Canada could some day export nine billion cubic feet per day of liquefied natural gas to Asia through five proposed plants on the West Coast, Natural Resources Minister Joe Oliver told a Japanese audience this week. Those major energy projects come with little of the opposition from politicians and native groups that threaten the proposed Northern Gateway oilsands pipeline. In a speech to the Liquefied Natural Gas Producer-Consumer Conference in Tokyo this week, Oliver trumpeted Canada's status as a rising "global energy leader."  Canada eyes Asian markets for B.C. natural gas exports  

The Port Angeles City Council has taken money from the city's marketing and visitor signage programs to cover construction costs for the esplanade phase of the waterfront improvement project. Council members voted 6-1 Tuesday, with Councilman Max Mania opposed, to approve a $3.9 million contract to Primo Construction of Carlsborg, the lowest of four bids submitted. The entire, roughly $17 million waterfront project will be permitted as of Friday, when the city gets an Army Corps of Engineers permit to drive pilings for the esplanade. Paul Gottlieb reports. Port Angeles City Council OKs $3.9 million esplanade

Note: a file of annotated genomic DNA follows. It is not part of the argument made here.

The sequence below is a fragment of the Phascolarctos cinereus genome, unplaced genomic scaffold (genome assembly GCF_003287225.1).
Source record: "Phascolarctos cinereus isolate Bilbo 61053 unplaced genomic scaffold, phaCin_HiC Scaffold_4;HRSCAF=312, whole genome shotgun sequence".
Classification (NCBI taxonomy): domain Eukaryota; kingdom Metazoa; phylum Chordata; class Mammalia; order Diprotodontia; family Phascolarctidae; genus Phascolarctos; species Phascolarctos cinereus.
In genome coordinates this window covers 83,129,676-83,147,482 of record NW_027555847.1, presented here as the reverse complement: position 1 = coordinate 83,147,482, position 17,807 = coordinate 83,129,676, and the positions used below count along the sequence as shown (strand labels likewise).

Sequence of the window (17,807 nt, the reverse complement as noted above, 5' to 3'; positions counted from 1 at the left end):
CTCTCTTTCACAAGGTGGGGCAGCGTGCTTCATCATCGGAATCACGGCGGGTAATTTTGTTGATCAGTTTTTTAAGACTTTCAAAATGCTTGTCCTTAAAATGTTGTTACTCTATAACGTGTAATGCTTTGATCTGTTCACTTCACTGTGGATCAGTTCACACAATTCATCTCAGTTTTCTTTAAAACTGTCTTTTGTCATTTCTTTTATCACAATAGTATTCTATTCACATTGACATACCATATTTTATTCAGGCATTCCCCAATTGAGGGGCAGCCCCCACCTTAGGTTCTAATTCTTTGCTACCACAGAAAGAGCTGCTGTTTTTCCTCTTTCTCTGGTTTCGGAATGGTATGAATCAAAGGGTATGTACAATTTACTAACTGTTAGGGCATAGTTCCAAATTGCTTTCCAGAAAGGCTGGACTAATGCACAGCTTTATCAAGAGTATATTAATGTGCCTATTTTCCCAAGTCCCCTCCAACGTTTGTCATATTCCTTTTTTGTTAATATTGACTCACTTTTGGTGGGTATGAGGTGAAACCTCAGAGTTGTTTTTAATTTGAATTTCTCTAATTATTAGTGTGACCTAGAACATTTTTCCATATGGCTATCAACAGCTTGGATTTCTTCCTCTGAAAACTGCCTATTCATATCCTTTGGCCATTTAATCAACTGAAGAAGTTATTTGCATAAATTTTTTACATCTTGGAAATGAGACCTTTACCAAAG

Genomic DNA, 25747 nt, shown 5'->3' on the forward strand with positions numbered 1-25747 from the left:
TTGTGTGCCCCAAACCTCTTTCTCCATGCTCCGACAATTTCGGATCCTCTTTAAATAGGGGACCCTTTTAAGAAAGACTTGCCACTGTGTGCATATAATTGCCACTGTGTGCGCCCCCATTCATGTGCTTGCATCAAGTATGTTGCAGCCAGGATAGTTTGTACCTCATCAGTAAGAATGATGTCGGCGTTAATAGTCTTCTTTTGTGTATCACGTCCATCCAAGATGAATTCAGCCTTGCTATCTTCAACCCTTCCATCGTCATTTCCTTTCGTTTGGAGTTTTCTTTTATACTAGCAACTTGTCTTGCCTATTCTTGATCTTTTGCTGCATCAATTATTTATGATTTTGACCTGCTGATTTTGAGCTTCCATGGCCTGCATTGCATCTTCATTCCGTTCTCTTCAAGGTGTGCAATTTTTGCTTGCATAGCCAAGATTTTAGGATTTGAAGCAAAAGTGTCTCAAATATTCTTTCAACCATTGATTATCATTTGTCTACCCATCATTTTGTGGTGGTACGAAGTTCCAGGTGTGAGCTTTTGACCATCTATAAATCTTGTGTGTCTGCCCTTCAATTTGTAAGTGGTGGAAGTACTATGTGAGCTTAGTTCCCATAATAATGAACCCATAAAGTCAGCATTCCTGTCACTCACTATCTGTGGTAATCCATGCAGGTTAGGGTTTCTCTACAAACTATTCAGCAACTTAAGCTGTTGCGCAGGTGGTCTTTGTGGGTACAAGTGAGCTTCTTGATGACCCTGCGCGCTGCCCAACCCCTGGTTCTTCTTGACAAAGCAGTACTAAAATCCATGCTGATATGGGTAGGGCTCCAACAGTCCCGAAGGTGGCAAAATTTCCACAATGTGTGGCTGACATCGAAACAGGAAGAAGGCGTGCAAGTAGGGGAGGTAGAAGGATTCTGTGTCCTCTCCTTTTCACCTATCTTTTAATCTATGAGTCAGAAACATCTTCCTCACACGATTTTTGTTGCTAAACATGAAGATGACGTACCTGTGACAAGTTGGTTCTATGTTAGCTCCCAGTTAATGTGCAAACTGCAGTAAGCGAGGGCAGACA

The Sauk-Suiattle Tribe is studying how climate change will affect members of the tribe and the natural resources that sustain them. The homes and administration buildings of the Sauk-Suiattle reservation are on the banks of the Sauk River near Darrington. With nearly 400 glaciers in the region, the Sauk and other tributaries to the Skagit River – the Suiattle and Whitechuck – will see rapid change as the climate continues to warm.  Sauk-Suiattle Tribe plans for climate change  

The Capital Regional District is moving forward with sewage treatment plans by tendering a site survey for McLoughlin Point in Esquimalt. The tender closes Sept. 28. The work comes as the CRD begins the planning and implementation of its wastewater treatment program and includes setting up a program management office and a commission to oversee the project. CRD issues sewage site survey tender